The economic aftermath from the UK's decision to leave the EU will take months to come clear. The impact will also be felt politically as protectionist right wing parties on the continent gather momentum. Italy's constitutional referendum in October could trigger a period of political instability, which could weigh on the EUR. Please find the full FX trade idea from ETF Securities with charts attached on the left.
Central banks hold fire
Following the UK’s EU referendum, both the Bank of England (BoE) and the European Central Bank (ECB) have chosen to hold off on implementing pre-emptive easing measures, waiting instead for data to confirm the initial economic impact of the vote. However, the reality is that relevant data for the UK and Eurozone will take months to come available, which creates a period of heightened volatility for currency markets. Participants and central bankers alike will study upcoming reports for indications of whether Brexit concerns have materialised, making markets subject to pronounced moves. Below, we examine how upcoming data releases and political events in Europe could reinforce mainstream Brexit fears and the potential impact on key exchange rates.
The economic angle
From an economic perspective, apart from the obvious worry over the future of UK-EU trade relations, fears arose that the uncertainty associated with a Brexit outcome would inhibit European enterprises from making investment and staffing decisions. Worries grew that this would trickle down to the consumer and result in lower expenditure and economic growth. Early survey data of business activity and economic sentiment have been mixed. On the one hand, the widely observed ZEW survey of Eurozone Economic Sentiment (Source: www.zew.de/en/) experienced the sharpest drop on record, while preliminary Eurozone manufacturing data for July was healthy. More concrete data on the strength of UK and Eurozone economic activity will come in the form of preliminary GDP numbers and industrial production due from middle of August to September (see Figure 1). Should these releases beat analyst expectations then positive sentiment towards Europe will likely lend broad based support to the EUR and GBP. However, if these surprise considerably to the downside then the opposite will likely be true.
Inflation is another key area likely to be impacted by the Brexit. In the UK, a weaker GBP suggests greater imported price pressure, but this could well be offset by weaker domestic activity. In the Eurozone, Brexit presents further downside risks to an inflation rate which has been below target for almost four years. In mid-August, should UK and Eurozone inflation data disappoint then both the BoE and ECB will have scope to implement greater monetary stimulus, especially if lower inflation starts to embed itself in expectations. Weak inflation data should therefore place the GBP and EUR under pressure as market expectations for further easing rise.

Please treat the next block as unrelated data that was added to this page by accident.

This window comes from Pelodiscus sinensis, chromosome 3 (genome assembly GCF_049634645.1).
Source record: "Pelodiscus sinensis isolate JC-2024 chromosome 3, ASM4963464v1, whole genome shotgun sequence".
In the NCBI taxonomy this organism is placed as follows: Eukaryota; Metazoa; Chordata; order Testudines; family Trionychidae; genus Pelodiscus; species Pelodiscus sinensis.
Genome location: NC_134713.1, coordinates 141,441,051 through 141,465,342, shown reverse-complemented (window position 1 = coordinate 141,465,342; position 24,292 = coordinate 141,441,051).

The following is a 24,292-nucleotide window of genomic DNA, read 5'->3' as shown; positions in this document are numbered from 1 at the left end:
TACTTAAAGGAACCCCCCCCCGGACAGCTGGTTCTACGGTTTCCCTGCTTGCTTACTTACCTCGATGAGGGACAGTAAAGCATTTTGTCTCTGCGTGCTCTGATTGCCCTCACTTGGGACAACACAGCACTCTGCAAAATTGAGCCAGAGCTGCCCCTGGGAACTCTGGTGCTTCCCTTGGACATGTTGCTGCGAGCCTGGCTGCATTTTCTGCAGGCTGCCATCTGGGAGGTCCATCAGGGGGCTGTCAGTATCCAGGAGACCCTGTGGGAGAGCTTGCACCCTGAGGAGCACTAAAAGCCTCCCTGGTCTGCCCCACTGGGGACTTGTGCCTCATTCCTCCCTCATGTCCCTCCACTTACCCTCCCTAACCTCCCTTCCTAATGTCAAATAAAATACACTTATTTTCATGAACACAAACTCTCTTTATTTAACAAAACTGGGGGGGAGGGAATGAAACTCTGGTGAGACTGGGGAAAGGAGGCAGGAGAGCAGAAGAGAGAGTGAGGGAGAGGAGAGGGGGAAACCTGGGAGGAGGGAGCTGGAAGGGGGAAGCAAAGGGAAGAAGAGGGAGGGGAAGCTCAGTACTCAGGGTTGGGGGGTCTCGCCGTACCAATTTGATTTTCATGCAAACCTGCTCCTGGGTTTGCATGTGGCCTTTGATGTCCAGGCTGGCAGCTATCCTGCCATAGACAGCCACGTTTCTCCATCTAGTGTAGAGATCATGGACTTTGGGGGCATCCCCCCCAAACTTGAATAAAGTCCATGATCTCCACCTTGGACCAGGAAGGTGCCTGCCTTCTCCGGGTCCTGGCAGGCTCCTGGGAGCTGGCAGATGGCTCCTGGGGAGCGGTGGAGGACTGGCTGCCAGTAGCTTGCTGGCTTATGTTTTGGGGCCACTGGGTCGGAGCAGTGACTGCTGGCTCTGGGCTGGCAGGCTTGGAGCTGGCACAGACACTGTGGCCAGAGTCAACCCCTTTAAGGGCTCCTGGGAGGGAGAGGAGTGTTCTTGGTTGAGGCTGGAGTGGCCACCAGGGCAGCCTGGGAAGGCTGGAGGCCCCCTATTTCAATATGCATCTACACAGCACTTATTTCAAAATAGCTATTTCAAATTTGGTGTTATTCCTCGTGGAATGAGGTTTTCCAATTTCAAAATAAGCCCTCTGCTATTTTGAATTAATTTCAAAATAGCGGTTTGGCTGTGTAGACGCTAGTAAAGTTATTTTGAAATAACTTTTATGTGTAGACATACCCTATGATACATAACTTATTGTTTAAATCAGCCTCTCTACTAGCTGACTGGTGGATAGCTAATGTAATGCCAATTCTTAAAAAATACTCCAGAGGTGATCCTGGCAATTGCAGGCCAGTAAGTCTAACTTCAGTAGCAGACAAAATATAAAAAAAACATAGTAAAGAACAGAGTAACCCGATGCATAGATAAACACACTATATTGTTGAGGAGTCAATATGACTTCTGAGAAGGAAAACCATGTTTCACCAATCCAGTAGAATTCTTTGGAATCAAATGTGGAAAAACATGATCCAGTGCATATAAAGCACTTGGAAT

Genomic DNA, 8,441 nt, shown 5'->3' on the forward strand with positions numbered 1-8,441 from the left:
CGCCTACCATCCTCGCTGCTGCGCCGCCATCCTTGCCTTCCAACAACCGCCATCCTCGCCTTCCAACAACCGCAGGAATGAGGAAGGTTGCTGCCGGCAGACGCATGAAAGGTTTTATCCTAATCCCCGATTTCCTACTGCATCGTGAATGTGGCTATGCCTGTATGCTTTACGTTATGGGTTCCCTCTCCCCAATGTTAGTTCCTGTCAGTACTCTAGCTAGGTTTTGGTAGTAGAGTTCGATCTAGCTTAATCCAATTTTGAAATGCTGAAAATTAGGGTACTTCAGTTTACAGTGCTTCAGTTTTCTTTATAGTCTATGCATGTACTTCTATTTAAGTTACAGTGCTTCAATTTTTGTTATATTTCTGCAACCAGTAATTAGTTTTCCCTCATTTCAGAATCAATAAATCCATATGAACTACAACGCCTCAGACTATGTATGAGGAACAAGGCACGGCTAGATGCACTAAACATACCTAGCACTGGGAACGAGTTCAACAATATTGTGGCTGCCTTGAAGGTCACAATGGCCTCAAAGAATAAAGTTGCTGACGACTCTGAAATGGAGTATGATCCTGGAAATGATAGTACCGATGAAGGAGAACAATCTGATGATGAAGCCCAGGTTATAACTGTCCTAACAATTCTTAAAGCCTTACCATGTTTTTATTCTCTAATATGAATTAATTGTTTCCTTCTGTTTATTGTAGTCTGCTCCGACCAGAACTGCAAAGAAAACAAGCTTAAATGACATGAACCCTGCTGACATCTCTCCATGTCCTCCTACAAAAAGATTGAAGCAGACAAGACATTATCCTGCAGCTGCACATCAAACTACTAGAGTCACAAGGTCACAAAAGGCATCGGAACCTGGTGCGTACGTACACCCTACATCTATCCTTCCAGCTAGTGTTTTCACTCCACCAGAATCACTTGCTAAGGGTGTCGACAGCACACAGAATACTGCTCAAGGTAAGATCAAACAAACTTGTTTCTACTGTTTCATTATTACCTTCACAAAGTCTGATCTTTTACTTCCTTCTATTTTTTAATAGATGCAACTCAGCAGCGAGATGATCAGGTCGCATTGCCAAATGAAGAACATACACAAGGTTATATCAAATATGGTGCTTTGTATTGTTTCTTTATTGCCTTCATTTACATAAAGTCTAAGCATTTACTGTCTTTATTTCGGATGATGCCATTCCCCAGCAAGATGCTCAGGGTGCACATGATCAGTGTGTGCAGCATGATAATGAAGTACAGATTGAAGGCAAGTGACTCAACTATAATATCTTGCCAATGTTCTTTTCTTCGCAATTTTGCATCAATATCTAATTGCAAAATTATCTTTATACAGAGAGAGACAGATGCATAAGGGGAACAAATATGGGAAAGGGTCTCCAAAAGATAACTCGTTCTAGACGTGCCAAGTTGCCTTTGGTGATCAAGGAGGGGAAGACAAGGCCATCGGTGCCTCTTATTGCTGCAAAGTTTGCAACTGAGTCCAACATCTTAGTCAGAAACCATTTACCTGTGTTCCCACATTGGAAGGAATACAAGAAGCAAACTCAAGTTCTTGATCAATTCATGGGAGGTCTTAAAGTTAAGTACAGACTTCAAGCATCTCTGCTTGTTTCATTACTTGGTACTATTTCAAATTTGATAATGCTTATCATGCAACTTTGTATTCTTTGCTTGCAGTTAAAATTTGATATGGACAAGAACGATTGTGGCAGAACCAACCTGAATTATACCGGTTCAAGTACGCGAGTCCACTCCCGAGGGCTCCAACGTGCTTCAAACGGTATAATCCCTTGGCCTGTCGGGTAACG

For mainland Europe, a major concern was that a UK vote to leave the EU would garner momentum for right wing nationalist movements on the continent. In Italy, Germany and France upcoming referendums and elections threaten the rule of incumbent administrations and a loss at either could trigger a period of political instability. Italian president, Matteo Renzi, has set the date for a constitutional referendum in October and has vowed to resign should his reform agenda fail. While polls show a Renzi victory as marginally more likely, the Brexit has shown that tight elections can produce surprise results. Recent mayoral elections in Rome and Turin have shown that the Italian nationalist Five-Star Movement has gained real public support and a loss for Renzi in October could see calls for an election. The outcome of the Italian referendum carries considerable weight and poses a threat to the future of the Eurozone and in turn the EUR. A loss could build momentum for right wing protectionist parties all over Europe during a time when a series of terrorist attacks have increased public discontent with established political parties.